In our Universal Basic Income debate, Will Wilkinson had one fun argument I didn’t have time to answer.  His claim: Middle-class college kids (like stereotypical Students for Liberty attendees) already get a UBI from their parents.  Thanks to this UBI, Will argued, middle-class kids have the buffer they need to explore their interests and hone their skills – and the disincentive effects are barely noticeable.  Wouldn’t it be great if everyone enjoyed the same privilege at taxpayer expense?

My reply: While middle-class parents do commonly provide ample financial support for their children, it’s nothing like a UBI.  Instead, it’s heavily means-tested: We’ll keep supporting you as long as you pursue a responsible path.  “Either stay in school and get passing grades, or get a job and pay rent” is perhaps the typical deal.  Many parents add further micromanagement: To receive support, you need high grades, a realistic major, sobriety, and a suitable boyfriend.  Only a minority agree to let their children live as they please at their parents’ expense.  When they do, the results seem pretty bleak.  I know of no systematic data on never-employed single 30-year-olds living in their parents’ basements, but the anecdotal evidence is chilling.  Even parents who provide “unconditional” support ultimately tend to lose patience and angrily switch to old-school “sink-or-swim.”  And who could blame them?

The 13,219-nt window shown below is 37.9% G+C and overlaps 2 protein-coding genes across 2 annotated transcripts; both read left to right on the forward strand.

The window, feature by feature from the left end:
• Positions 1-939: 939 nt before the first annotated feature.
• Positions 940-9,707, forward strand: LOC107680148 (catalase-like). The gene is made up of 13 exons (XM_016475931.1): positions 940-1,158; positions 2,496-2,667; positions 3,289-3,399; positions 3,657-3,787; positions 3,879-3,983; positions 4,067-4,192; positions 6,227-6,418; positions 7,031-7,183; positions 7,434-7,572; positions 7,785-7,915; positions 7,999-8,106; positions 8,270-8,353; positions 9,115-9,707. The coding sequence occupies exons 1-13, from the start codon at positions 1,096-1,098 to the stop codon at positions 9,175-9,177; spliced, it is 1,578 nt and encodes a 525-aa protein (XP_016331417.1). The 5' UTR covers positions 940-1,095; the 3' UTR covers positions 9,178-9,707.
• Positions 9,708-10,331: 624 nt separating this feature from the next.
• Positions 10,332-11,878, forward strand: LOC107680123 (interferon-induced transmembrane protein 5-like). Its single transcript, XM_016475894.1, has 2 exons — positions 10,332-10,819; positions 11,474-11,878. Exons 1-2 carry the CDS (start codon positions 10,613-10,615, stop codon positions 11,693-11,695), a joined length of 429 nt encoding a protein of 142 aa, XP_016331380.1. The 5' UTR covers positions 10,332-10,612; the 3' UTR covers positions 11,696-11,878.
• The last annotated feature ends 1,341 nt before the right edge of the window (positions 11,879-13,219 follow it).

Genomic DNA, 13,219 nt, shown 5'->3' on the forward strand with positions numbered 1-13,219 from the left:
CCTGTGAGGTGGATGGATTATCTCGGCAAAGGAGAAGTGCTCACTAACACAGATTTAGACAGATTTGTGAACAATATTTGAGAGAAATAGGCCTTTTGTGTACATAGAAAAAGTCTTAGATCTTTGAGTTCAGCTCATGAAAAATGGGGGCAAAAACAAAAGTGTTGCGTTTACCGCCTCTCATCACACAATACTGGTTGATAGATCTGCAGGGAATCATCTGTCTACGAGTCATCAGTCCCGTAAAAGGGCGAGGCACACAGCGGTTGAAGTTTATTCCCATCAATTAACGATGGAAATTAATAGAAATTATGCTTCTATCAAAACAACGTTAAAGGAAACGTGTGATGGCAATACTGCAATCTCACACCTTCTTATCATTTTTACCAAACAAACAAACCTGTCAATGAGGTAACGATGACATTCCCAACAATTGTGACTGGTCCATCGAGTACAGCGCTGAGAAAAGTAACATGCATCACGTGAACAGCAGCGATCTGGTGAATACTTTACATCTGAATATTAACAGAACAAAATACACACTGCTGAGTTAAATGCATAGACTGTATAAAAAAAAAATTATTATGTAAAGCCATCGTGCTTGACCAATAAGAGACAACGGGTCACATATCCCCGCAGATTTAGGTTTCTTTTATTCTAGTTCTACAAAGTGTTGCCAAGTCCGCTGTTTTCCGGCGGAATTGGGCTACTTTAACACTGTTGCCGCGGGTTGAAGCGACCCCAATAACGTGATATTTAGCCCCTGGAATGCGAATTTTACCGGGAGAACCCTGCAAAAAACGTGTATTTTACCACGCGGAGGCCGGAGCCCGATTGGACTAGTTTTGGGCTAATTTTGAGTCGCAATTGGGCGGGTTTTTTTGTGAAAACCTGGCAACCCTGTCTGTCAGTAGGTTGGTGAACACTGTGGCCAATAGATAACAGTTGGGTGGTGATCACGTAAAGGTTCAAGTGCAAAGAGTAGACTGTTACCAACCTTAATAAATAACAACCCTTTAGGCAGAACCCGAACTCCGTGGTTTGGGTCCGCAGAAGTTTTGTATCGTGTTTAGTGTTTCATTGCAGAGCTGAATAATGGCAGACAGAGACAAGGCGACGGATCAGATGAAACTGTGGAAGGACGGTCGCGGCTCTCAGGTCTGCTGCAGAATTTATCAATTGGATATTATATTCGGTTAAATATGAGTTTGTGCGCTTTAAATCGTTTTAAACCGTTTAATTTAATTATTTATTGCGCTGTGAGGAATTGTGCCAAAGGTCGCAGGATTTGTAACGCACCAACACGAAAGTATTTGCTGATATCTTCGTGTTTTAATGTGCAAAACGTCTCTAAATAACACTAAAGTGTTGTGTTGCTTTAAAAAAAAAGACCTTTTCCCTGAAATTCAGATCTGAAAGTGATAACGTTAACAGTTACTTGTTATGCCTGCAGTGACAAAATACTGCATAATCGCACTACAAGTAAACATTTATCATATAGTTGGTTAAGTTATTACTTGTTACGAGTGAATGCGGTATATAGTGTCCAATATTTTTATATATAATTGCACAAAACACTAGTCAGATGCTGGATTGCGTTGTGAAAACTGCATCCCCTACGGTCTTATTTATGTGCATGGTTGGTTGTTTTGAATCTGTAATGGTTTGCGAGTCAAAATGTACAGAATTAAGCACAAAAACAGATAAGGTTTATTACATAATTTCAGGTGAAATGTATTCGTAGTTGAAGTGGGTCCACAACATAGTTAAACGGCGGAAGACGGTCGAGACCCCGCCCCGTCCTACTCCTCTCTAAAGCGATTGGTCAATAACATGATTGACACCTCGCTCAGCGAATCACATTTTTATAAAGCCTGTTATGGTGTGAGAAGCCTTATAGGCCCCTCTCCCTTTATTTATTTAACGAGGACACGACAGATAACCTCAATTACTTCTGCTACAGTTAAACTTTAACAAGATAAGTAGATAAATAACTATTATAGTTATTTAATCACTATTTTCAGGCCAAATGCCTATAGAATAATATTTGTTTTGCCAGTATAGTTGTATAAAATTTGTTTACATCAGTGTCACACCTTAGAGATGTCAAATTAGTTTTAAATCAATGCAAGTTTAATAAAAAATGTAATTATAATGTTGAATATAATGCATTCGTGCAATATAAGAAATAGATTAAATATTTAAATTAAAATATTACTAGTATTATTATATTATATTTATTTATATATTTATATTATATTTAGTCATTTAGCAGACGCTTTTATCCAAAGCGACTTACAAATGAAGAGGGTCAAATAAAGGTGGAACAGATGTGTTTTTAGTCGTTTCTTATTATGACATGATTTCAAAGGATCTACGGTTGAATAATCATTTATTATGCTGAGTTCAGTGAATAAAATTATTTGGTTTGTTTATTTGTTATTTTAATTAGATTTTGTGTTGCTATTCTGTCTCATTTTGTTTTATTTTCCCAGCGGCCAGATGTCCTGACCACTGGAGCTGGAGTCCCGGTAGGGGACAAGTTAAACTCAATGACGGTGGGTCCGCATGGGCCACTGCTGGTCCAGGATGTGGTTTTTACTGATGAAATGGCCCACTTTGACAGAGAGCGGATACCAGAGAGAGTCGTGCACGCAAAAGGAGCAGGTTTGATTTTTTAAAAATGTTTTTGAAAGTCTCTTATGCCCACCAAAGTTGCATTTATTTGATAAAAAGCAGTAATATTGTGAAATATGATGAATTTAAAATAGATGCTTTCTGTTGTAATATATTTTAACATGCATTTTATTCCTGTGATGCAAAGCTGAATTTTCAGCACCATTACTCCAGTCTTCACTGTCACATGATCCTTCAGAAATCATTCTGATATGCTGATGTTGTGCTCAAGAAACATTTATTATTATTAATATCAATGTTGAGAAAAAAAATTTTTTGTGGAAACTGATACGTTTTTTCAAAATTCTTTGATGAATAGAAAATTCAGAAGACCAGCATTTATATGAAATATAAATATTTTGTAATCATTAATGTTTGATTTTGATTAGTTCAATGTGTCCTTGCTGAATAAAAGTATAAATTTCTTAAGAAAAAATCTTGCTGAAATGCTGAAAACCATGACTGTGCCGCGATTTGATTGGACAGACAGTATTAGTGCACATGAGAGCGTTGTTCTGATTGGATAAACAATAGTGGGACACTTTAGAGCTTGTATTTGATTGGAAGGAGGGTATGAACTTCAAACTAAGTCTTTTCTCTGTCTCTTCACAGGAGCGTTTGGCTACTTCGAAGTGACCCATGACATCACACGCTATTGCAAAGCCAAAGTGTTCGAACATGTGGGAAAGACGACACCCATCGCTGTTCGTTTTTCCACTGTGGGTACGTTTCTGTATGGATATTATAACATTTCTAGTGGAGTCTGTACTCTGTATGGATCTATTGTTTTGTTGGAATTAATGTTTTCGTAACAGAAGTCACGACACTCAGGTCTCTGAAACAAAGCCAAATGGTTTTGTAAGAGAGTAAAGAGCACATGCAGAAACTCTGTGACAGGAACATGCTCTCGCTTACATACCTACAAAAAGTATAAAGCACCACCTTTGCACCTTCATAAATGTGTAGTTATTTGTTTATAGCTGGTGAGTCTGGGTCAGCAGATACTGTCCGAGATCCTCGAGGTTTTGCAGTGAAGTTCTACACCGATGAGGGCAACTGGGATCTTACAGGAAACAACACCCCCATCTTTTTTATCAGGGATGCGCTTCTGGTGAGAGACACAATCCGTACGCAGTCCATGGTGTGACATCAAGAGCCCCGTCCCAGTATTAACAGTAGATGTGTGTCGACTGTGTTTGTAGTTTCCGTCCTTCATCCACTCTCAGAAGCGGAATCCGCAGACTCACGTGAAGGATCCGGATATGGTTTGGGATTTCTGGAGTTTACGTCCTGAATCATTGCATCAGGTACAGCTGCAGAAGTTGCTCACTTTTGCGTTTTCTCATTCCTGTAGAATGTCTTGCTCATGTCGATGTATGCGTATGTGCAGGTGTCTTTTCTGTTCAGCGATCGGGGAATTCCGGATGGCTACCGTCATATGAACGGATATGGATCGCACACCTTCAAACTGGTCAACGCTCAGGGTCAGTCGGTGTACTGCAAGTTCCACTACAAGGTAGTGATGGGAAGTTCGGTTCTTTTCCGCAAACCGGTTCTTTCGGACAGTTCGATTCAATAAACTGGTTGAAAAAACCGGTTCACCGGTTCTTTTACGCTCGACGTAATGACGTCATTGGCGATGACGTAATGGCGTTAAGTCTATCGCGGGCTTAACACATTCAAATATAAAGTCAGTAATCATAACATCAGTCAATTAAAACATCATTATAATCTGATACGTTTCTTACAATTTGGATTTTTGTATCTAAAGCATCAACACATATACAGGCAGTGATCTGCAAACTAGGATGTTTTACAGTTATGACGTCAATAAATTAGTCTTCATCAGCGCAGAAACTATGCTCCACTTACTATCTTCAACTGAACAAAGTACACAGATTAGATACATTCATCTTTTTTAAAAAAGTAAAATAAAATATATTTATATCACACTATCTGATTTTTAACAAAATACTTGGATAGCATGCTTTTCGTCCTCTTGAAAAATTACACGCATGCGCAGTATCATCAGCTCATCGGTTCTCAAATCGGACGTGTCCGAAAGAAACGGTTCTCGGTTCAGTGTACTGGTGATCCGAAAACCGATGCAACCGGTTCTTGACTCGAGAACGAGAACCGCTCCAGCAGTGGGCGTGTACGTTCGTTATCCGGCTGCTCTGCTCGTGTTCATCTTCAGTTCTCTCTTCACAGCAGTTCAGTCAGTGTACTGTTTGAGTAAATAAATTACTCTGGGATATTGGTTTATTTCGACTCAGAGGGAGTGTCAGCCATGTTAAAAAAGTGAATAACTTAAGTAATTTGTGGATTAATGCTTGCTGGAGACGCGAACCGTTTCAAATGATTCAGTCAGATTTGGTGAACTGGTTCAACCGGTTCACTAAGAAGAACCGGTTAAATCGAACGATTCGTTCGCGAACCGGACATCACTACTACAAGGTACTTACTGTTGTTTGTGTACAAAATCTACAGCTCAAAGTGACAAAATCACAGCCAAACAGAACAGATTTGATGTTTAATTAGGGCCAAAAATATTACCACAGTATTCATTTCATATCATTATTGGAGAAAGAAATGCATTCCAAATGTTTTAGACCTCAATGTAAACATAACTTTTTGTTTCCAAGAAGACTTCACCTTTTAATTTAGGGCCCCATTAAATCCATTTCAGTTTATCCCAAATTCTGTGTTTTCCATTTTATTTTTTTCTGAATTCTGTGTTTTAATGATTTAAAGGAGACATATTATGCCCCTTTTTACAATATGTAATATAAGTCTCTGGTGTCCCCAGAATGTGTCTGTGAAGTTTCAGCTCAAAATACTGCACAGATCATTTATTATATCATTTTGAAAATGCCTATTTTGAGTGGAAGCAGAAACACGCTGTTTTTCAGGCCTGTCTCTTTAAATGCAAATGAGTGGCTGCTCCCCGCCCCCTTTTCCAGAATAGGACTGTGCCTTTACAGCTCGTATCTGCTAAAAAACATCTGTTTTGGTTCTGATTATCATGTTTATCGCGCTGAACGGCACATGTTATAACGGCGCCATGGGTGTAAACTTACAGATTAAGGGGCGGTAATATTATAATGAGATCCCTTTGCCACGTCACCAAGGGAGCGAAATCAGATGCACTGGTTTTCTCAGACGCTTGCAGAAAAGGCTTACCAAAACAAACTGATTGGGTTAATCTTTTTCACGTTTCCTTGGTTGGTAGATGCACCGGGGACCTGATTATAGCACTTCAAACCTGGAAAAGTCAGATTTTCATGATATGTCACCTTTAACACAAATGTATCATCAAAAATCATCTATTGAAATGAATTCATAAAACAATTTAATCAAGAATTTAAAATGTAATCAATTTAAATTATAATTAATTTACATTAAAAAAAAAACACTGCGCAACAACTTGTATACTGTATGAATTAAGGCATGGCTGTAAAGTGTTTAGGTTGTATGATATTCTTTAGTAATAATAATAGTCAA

Will might decry this as “paternalism,” but a subtler analysis is in order.  For starters, the heart of paternalism is treating adults like children.  But parents’ obvious reply is, “We’re treating our kids like children because they’re acting like children.”  Until you are self-supporting, demanding full autonomy is just chutzpah.  In any case, pure self-interest also urges us to impose conditions on our dependents’ behavior.  “If you want to sleep on my couch, you’d better get to your job interview on time” need not be motivated by my desire to give you a “happy life full of hard work.”  Maybe I just want my couch back.

To circle back to my broader theme, if people who love you have good reason to impose conditions on their voluntary assistance, people who’ve never even met you have overwhelming reason to impose conditions on their involuntary assistance.  And involuntary assistance is the heart of the welfare state.